On November 16, 1943 an event during WWII forever linked Mike's family to the tiny town of Konsmo in the hills of southern Norway. On that day the B-17 Bomber his Grandfather was piloting was shot down by the Germans and crashed into the hills but all 9 members of the crew managed to safely parachute to the ground. When we began our bike trip in Europe we had no idea we'd be cycling right through that exact area or meet some of the people who witnessed that event, but due to Mike's Mom's interest in uncovering the details of that day as well as a very enthusiastic group of historians in Konsmo, we were treated to 2 days of a very thorough and personal history lesson.
Though pieces of the story still remain in question, and perhaps forever will, as many of the characters involved have already passed away, the vast majority of it is certain and it was a unique and interesting experience to learn a bit of history from first hand sources. Along with Jorunn, Tom and Liv who hosted us while we were in Konsmo, we met 10 others from the historical group. Every one of them had their manilla folder full of newspaper clippings, photos, pamphlets and books that they've written about the event, eager to share with us their piece of the story. Whether it was that they saw the plane or the parachutes falling from the sky, had visited the plane in the days following the crash, helped to hide some of the Americans from the Germans or had pieces of the plane, they were fanatics about the event and wanted to tell and show us everything.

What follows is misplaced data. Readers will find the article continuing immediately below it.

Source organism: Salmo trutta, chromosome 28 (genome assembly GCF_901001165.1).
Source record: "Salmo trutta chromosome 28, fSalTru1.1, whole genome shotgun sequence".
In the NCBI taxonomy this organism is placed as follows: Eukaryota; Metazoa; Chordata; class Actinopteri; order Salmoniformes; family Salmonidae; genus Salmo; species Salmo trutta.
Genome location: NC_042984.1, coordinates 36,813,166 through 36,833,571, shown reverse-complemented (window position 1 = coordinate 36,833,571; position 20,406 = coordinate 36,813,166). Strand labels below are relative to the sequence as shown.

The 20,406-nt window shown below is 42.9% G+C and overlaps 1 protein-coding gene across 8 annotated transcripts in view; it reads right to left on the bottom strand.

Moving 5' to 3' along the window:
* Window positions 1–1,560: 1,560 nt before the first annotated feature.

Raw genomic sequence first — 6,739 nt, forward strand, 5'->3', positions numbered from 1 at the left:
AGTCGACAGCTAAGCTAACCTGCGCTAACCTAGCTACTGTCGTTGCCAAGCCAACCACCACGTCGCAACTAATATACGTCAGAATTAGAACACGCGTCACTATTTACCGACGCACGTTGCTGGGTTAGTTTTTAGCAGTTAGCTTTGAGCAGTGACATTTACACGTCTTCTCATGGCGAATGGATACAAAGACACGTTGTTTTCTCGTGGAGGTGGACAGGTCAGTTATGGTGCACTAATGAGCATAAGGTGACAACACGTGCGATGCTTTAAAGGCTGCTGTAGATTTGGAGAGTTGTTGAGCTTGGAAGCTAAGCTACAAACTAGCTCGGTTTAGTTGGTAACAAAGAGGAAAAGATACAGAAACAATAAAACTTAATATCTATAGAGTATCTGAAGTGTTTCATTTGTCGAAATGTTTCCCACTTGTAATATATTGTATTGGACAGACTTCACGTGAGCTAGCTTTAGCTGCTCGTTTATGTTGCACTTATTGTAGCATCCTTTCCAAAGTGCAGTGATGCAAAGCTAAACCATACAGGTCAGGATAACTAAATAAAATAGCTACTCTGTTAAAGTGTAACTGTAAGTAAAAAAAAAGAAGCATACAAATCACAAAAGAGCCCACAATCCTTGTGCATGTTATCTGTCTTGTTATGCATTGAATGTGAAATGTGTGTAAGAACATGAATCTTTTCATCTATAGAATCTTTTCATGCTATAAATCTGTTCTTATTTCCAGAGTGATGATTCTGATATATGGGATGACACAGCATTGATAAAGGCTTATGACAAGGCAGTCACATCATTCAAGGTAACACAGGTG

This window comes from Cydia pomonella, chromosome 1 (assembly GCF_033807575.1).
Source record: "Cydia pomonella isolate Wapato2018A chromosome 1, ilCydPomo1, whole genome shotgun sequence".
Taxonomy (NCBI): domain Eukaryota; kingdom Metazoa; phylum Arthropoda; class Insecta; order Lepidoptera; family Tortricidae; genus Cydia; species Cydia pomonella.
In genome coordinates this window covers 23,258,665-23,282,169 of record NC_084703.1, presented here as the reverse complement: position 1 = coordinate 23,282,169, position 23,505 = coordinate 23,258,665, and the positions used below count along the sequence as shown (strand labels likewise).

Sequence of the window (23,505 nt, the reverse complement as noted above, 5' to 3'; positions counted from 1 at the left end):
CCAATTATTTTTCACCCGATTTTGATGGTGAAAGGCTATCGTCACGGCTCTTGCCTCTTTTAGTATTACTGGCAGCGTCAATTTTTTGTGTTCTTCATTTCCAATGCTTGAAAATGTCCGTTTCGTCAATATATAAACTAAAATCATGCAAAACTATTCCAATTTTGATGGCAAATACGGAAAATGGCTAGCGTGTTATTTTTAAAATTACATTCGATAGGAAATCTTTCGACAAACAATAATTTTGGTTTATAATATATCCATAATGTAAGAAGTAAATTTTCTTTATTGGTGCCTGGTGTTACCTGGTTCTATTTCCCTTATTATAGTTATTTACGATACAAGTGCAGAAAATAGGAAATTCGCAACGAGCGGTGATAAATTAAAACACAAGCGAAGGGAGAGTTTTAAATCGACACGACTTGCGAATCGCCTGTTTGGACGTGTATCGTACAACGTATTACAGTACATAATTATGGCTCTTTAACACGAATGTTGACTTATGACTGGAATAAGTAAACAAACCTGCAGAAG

Some of the group that went to the crash site.
I must say, it was quite exhausting, but interesting nonetheless. We were driven around and shown the approximate locations where each of the members landed, the houses of the Norwegians who took them in and fed them and the barns or sheds in which they were hidden. We got to see, touch and unfold a parachute that one of the crew members used to jump from the plane along with the pack and harness made of heavy canvass. We got to see the door from the plane, a piece of the wing, the compass and pistol from one of the Americans and many other miscellaneous parts that were pulled from the wreckage. We visited the place where the plane landed and though it happened nearly 70 years ago and the forest has covered up most of the wreckage that remained after people took everything they wanted or needed during the war, in the short period of time we spent at the site, we were still able to dig up a fair amount of small pieces from the plane.
A shed where 4 Americans were hidden.
The door of the plane.
A part of a wing.
The compass of one of the crew members.
A pile of rubble we found at the crash site.
Norway was extremely poor and it was difficult for civilians to obtain everyday materials during the war, which made pieces salvaged from the plane wreck very valuable. Bullet casings, bolts and other small pieces were used for such purposes as coat hooks, the bullet-proof seat backing was used as a well cover (and is still in use today), parts of the plane's exterior were used as building materials, the chords from the parachutes were unwoven and used as thread for sewing clothes and one parachute itself was used to make a gown and shirt for a 1944 wedding. I actually got to put on the wedding dress while Jorunn made me a little bouquet of flowers from the back yard and gave me a pair of shoes to wear and had we agreed, this excited group of folks would have liked for me and Mike to get married right then and there.
Cari in the 1944 wedding dress.
Mike's Grandfather was 28 while he was serving in WWII, the same age as Mike is now, and it was a little ironic that they were in the same place on the globe, though in entirely different circumstances, 70 years apart. Though Mike never got to meet him, seeing these places and hearing the stories from that event somehow made us both feel like we knew him, at least a little bit. Many thanks to Jorunn, Tom, Liv and all of the rest of the people in Konsmo who shared their bits of information with us, allowing us to piece together a very special story.